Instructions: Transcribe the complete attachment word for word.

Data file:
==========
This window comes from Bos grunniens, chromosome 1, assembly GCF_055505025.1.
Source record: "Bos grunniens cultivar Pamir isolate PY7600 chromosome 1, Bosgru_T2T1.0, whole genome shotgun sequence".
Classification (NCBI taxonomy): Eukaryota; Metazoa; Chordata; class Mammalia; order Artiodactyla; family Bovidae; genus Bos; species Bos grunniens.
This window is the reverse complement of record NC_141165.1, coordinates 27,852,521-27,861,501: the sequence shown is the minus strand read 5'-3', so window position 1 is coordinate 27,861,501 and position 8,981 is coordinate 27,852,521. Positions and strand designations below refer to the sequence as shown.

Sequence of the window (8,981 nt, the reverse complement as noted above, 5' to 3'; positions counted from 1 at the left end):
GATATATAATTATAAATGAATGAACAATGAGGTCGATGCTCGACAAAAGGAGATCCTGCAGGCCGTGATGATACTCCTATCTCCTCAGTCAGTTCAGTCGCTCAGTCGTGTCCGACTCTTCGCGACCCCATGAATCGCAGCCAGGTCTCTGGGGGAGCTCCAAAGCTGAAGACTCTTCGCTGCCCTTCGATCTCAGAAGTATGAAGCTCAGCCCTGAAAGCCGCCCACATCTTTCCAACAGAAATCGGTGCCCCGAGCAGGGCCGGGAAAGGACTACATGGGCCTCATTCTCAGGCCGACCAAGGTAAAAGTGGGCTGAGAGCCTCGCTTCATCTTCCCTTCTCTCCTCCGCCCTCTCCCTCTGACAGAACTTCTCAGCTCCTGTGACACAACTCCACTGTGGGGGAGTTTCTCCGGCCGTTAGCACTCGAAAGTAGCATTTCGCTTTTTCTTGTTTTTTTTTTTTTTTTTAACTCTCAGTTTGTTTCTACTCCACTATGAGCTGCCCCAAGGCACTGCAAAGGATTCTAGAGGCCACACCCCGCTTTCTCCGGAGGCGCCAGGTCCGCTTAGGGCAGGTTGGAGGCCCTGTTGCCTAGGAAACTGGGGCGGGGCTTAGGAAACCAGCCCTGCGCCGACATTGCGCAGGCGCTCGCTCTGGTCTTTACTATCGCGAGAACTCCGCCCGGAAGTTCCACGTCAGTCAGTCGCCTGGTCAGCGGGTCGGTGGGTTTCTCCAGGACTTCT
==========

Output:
This window comes from Bos grunniens, chromosome 1, assembly GCF_055505025.1.
Source record: "Bos grunniens cultivar Pamir isolate PY7600 chromosome 1, Bosgru_T2T1.0, whole genome shotgun sequence".
Classification (NCBI taxonomy): Eukaryota; Metazoa; Chordata; class Mammalia; order Artiodactyla; family Bovidae; genus Bos; species Bos grunniens.
This window is the reverse complement of record NC_141165.1, coordinates 27,852,521-27,861,501: the sequence shown is the minus strand read 5'-3', so window position 1 is coordinate 27,861,501 and position 8,981 is coordinate 27,852,521. Positions and strand designations below refer to the sequence as shown.

Sequence of the window (8,981 nt, the reverse complement as noted above, 5' to 3'; positions counted from 1 at the left end):
GATATATAATTATAAATGAATGAACAATGAGGTCGATGCTCGACAAAAGGAGATCCTGCAGGCCGTGATGATACTCCTATCTCCTCAGTCAGTTCAGTCGCTCAGTCGTGTCCGACTCTTCGCGACCCCATGAATCGCAGCCAGGTCTCTGGGGGAGCTCCAAAGCTGAAGACTCTTCGCTGCCCTTCGATCTCAGAAGTATGAAGCTCAGCCCTGAAAGCCGCCCACATCTTTCCAACAGAAATCGGTGCCCCGAGCAGGGCCGGGAAAGGACTACATGGGCCTCATTCTCAGGCCGACCAAGGTAAAAGTGGGCTGAGAGCCTCGCTTCATCTTCCCTTCTCTCCTCCGCCCTCTCCCTCTGACAGAACTTCTCAGCTCCTGTGACACAACTCCACTGTGGGGGAGTTTCTCCGGCCGTTAGCACTCGAAAGTAGCATTTCGCTTTTTCTTGTTTTTTTTTTTTTTTTTAACTCTCAGTTTGTTTCTACTCCACTATGAGCTGCCCCAAGGCACTGCAAAGGATTCTAGAGGCCACACCCCGCTTTCTCCGGAGGCGCCAGGTCCGCTTAGGGCAGGTTGGAGGCCCTGTTGCCTAGGAAACTGGGGCGGGGCTTAGGAAACCAGCCCTGCGCCGACATTGCGCAGGCGCTCGCTCTGGTCTTTACTATCGCGAGAACTCCGCCCGGAAGTTCCACGTCAGTCAGTCGCCTGGTCAGCGGGTCGGTGGGTTTCTCCAGGACTTCT